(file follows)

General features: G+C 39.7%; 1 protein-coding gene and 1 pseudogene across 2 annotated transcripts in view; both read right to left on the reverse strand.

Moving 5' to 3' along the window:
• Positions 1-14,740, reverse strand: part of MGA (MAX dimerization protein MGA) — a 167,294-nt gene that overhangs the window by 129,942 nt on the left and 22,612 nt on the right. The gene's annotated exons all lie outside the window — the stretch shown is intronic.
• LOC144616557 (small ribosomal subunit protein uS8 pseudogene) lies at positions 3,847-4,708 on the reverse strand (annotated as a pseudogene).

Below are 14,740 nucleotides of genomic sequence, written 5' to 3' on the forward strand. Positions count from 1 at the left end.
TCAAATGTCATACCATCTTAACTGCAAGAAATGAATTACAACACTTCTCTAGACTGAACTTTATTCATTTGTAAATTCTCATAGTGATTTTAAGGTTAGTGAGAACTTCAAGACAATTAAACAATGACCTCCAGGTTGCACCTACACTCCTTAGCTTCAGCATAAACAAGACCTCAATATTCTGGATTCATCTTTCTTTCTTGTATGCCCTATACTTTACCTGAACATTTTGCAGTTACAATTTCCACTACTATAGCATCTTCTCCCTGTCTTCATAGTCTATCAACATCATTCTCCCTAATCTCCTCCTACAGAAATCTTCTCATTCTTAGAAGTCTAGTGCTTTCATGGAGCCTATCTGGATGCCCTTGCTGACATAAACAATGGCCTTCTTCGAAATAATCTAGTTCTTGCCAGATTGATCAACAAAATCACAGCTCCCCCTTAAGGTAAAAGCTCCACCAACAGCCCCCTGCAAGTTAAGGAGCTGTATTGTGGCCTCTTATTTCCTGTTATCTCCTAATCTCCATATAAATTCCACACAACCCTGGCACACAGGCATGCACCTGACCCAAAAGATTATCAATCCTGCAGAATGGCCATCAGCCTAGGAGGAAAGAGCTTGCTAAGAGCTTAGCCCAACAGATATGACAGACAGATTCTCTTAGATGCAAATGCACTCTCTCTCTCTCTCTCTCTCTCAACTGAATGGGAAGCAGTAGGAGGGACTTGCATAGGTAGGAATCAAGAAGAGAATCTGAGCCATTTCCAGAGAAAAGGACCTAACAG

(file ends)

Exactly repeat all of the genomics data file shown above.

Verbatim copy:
General features: G+C 39.7%; 1 protein-coding gene and 1 pseudogene across 2 annotated transcripts in view; both read right to left on the reverse strand.

Moving 5' to 3' along the window:
• Positions 1-14,740, reverse strand: part of MGA (MAX dimerization protein MGA) — a 167,294-nt gene that overhangs the window by 129,942 nt on the left and 22,612 nt on the right. The gene's annotated exons all lie outside the window — the stretch shown is intronic.
• LOC144616557 (small ribosomal subunit protein uS8 pseudogene) lies at positions 3,847-4,708 on the reverse strand (annotated as a pseudogene).

Below are 14,740 nucleotides of genomic sequence, written 5' to 3' on the forward strand. Positions count from 1 at the left end.
TCAAATGTCATACCATCTTAACTGCAAGAAATGAATTACAACACTTCTCTAGACTGAACTTTATTCATTTGTAAATTCTCATAGTGATTTTAAGGTTAGTGAGAACTTCAAGACAATTAAACAATGACCTCCAGGTTGCACCTACACTCCTTAGCTTCAGCATAAACAAGACCTCAATATTCTGGATTCATCTTTCTTTCTTGTATGCCCTATACTTTACCTGAACATTTTGCAGTTACAATTTCCACTACTATAGCATCTTCTCCCTGTCTTCATAGTCTATCAACATCATTCTCCCTAATCTCCTCCTACAGAAATCTTCTCATTCTTAGAAGTCTAGTGCTTTCATGGAGCCTATCTGGATGCCCTTGCTGACATAAACAATGGCCTTCTTCGAAATAATCTAGTTCTTGCCAGATTGATCAACAAAATCACAGCTCCCCCTTAAGGTAAAAGCTCCACCAACAGCCCCCTGCAAGTTAAGGAGCTGTATTGTGGCCTCTTATTTCCTGTTATCTCCTAATCTCCATATAAATTCCACACAACCCTGGCACACAGGCATGCACCTGACCCAAAAGATTATCAATCCTGCAGAATGGCCATCAGCCTAGGAGGAAAGAGCTTGCTAAGAGCTTAGCCCAACAGATATGACAGACAGATTCTCTTAGATGCAAATGCACTCTCTCTCTCTCTCTCTCTCTCAACTGAATGGGAAGCAGTAGGAGGGACTTGCATAGGTAGGAATCAAGAAGAGAATCTGAGCCATTTCCAGAGAAAAGGACCTAACAG